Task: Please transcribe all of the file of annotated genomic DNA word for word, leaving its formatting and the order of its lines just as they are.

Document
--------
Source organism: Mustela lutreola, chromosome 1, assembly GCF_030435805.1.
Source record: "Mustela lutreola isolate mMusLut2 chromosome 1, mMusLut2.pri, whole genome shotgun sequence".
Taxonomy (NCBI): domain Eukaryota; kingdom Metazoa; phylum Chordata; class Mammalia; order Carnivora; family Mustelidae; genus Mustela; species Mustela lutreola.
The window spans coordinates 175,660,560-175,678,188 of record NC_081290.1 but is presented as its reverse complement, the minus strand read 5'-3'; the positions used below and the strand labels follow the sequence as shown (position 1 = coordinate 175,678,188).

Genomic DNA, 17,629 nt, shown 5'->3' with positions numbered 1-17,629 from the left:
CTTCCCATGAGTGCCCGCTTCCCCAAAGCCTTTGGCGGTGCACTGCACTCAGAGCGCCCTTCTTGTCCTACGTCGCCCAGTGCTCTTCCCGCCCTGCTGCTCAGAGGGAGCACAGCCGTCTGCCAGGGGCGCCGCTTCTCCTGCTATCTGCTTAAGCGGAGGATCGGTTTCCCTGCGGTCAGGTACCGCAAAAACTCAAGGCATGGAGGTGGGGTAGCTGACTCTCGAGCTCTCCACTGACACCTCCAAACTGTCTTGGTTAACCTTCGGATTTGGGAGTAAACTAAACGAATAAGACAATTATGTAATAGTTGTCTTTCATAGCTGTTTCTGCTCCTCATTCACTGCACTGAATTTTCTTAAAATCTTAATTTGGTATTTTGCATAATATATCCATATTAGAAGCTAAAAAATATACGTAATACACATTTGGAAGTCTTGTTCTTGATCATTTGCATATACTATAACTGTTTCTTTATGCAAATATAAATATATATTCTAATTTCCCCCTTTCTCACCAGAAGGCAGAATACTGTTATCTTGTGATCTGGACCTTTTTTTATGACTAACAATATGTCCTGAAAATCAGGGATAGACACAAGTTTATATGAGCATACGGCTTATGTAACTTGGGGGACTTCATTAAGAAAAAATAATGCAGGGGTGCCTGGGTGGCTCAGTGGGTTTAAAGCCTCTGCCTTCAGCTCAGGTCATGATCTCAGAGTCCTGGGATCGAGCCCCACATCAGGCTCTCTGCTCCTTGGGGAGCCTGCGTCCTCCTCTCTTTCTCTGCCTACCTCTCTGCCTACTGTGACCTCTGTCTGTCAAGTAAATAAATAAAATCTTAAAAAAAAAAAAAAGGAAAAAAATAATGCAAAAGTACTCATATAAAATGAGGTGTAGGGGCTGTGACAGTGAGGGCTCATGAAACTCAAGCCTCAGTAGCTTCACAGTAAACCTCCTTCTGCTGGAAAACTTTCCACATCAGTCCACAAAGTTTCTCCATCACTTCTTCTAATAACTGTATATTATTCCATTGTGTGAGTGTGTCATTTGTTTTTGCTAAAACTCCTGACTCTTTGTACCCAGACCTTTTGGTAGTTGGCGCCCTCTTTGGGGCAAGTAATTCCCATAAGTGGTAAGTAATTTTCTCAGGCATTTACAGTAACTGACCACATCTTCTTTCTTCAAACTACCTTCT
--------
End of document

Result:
Source organism: Mustela lutreola, chromosome 1, assembly GCF_030435805.1.
Source record: "Mustela lutreola isolate mMusLut2 chromosome 1, mMusLut2.pri, whole genome shotgun sequence".
Taxonomy (NCBI): domain Eukaryota; kingdom Metazoa; phylum Chordata; class Mammalia; order Carnivora; family Mustelidae; genus Mustela; species Mustela lutreola.
The window spans coordinates 175,660,560-175,678,188 of record NC_081290.1 but is presented as its reverse complement, the minus strand read 5'-3'; the positions used below and the strand labels follow the sequence as shown (position 1 = coordinate 175,678,188).

Genomic DNA, 17,629 nt, shown 5'->3' with positions numbered 1-17,629 from the left:
CTTCCCATGAGTGCCCGCTTCCCCAAAGCCTTTGGCGGTGCACTGCACTCAGAGCGCCCTTCTTGTCCTACGTCGCCCAGTGCTCTTCCCGCCCTGCTGCTCAGAGGGAGCACAGCCGTCTGCCAGGGGCGCCGCTTCTCCTGCTATCTGCTTAAGCGGAGGATCGGTTTCCCTGCGGTCAGGTACCGCAAAAACTCAAGGCATGGAGGTGGGGTAGCTGACTCTCGAGCTCTCCACTGACACCTCCAAACTGTCTTGGTTAACCTTCGGATTTGGGAGTAAACTAAACGAATAAGACAATTATGTAATAGTTGTCTTTCATAGCTGTTTCTGCTCCTCATTCACTGCACTGAATTTTCTTAAAATCTTAATTTGGTATTTTGCATAATATATCCATATTAGAAGCTAAAAAATATACGTAATACACATTTGGAAGTCTTGTTCTTGATCATTTGCATATACTATAACTGTTTCTTTATGCAAATATAAATATATATTCTAATTTCCCCCTTTCTCACCAGAAGGCAGAATACTGTTATCTTGTGATCTGGACCTTTTTTTATGACTAACAATATGTCCTGAAAATCAGGGATAGACACAAGTTTATATGAGCATACGGCTTATGTAACTTGGGGGACTTCATTAAGAAAAAATAATGCAGGGGTGCCTGGGTGGCTCAGTGGGTTTAAAGCCTCTGCCTTCAGCTCAGGTCATGATCTCAGAGTCCTGGGATCGAGCCCCACATCAGGCTCTCTGCTCCTTGGGGAGCCTGCGTCCTCCTCTCTTTCTCTGCCTACCTCTCTGCCTACTGTGACCTCTGTCTGTCAAGTAAATAAATAAAATCTTAAAAAAAAAAAAAAGGAAAAAAATAATGCAAAAGTACTCATATAAAATGAGGTGTAGGGGCTGTGACAGTGAGGGCTCATGAAACTCAAGCCTCAGTAGCTTCACAGTAAACCTCCTTCTGCTGGAAAACTTTCCACATCAGTCCACAAAGTTTCTCCATCACTTCTTCTAATAACTGTATATTATTCCATTGTGTGAGTGTGTCATTTGTTTTTGCTAAAACTCCTGACTCTTTGTACCCAGACCTTTTGGTAGTTGGCGCCCTCTTTGGGGCAAGTAATTCCCATAAGTGGTAAGTAATTTTCTCAGGCATTTACAGTAACTGACCACATCTTCTTTCTTCAAACTACCTTCT